Really nice desolate stretch from the Zhengbeilou Tower to the Mutianyu section. We had to climb a wall to actually get to the Mutianyu section, a local guide already warned us for this (new?) wall but told us it’s fine to climb over. Seeing locals selling souvenirs just outside of this wall was a funny reassurance of this.
Thanks for your tips! Was a really nice way to go off the beaten track.
Thanks for the update regarding the buses! I’ll update the article shortly 🙂
Glad to hear that you had a good time, safe travels!
Hello jacob i am planning on going for an overnight camping on the wall this month but i am afraid that jiankou would not allowed NOW for tourists
is it a good way to plan to go to jiankou starting from Mutianyu ! i mean do it the reversed way !
I’m not quite sure what you mean by not allowed ‘now’?
It could be possible to do it the other way around, but you don’t really want anyone seeing you hop over to the Jiankou section.
Make sure to have a warm sleeping bag if you’re camping on the wall in November. It’s gonna be cold!
I went to Xizhazi Village and got a chance to visit the Great Wall thru the Zhenbeilou Tower on November 9. I went alone spent a night with a Chinese boy I met. It was really windy and raining all night long, so we camped inside the Zhenbeilou Tower. It was super cold up there, and the rain brought snow to the peaks around Great Wall. Lucky me to see this wonderful scenery. I cancelled my plan to return from Mutianyu because it was too slippery. I descent thru the way I ascent in the prev day.
Hope this helps!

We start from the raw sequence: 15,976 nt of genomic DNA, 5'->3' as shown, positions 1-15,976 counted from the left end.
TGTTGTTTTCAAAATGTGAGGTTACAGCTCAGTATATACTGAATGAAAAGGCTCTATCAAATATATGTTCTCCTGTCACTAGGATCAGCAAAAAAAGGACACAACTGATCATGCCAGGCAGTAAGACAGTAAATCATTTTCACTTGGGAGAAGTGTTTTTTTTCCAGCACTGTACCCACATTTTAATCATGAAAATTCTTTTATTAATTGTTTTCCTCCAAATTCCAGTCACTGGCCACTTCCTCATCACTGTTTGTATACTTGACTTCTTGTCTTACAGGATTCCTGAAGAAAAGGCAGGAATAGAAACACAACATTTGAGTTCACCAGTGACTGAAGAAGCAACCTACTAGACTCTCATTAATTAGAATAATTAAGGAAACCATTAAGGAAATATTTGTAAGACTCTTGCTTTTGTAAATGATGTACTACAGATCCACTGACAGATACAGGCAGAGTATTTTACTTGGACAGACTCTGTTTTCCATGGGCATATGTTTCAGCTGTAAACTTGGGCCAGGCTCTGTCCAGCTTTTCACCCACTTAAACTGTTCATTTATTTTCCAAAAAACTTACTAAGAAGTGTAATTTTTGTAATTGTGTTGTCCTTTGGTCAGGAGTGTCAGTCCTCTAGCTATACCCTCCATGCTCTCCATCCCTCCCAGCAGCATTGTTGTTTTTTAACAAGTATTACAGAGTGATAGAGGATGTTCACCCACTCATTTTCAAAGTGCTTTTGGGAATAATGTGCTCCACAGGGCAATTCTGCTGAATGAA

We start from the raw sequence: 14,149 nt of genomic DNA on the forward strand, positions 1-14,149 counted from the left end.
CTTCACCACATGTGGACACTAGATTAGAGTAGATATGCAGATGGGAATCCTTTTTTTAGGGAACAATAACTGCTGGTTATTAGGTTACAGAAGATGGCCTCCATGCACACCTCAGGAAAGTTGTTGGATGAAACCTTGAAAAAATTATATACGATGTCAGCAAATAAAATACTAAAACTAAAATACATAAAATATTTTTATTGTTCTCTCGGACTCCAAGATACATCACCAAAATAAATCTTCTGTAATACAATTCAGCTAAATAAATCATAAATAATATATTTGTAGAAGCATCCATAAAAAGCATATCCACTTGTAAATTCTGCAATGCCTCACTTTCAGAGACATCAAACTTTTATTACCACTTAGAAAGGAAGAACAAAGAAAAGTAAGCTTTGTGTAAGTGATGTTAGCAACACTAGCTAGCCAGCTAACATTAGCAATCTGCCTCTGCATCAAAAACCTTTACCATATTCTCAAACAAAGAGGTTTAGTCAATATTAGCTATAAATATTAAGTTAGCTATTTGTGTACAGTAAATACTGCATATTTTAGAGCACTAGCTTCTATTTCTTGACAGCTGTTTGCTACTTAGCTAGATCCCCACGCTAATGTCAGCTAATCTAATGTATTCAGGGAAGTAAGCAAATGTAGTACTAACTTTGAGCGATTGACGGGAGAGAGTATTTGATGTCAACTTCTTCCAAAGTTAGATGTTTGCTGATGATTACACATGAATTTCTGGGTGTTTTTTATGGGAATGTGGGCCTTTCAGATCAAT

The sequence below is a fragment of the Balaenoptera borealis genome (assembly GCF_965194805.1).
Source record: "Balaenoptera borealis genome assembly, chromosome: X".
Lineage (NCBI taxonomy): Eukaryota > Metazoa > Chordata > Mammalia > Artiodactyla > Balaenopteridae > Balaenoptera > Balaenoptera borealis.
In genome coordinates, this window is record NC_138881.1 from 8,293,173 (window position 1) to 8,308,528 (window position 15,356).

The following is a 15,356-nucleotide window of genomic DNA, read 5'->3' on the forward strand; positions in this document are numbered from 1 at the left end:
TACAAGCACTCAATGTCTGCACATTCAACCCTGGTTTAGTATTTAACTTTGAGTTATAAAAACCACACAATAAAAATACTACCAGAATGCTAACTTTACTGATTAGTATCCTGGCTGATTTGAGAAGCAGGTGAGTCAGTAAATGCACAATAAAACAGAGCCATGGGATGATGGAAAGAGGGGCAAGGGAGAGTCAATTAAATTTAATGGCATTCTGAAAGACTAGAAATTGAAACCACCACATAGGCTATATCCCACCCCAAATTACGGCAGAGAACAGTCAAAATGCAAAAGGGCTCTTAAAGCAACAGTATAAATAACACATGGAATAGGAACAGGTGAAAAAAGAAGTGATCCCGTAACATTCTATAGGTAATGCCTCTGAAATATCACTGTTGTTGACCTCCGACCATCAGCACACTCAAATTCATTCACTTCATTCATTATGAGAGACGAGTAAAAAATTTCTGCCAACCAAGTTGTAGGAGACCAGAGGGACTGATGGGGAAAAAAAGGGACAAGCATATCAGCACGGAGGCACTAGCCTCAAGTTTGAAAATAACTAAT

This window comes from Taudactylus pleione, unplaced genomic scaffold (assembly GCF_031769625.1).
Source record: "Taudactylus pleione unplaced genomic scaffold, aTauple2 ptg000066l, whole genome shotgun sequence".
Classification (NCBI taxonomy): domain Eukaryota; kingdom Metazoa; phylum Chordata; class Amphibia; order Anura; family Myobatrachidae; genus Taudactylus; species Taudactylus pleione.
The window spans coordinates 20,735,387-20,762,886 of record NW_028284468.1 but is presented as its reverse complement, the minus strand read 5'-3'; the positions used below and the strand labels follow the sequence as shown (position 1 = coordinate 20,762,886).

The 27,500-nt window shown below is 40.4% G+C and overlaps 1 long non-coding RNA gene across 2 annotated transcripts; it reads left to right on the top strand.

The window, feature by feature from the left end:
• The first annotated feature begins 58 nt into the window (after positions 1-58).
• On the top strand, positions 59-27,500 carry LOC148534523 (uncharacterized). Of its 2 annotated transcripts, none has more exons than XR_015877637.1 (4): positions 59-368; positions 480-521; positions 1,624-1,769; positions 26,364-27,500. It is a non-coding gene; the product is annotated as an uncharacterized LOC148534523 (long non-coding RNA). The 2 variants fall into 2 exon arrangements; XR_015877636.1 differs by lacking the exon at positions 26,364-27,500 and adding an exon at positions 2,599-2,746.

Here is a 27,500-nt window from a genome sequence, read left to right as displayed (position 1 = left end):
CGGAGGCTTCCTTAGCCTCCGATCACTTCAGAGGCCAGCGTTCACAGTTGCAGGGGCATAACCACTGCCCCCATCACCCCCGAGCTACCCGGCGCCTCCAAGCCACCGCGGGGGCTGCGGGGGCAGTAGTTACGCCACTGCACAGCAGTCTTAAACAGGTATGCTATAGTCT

Glad to hear that you had a successful trip!
Safe travels 🙂
A masterpiece on how to walk the Great Wall. We are a family of six with two youngsters and two seniors. Different from others, we definitely needed help to make a plan to fit us. We had a great camping night. The grandma could hardly walk but she made, so was our little girl at 5. We love the Great Wall experience we had. I strongly recommend everyone to try sleeping on the Great Wall for one night. That was a sweet memory!
As an average joe, I couldn’t afford a private camping tour, nor did I want to risk myself to look for some DIY during my first trip to China last year. I found a really affordable group hiking and camping tour and had my dream come true. But I camped at Gubeikou instead of Jiankou. I found Great Wall Adventure Club’s group camping program, and I just paid less than $200. I am 53, so I wasn’t in the stage of being too adventurous. I heard each year there were accidents at Jiankou, so I chose to go to Gubeikou, a much safer part of the Great Wall.
Awesome! Glad to hear that you managed to camp on the wall 🙂 I’ll have to check out the Gubeikou part of the wall next time I’m in Beijing.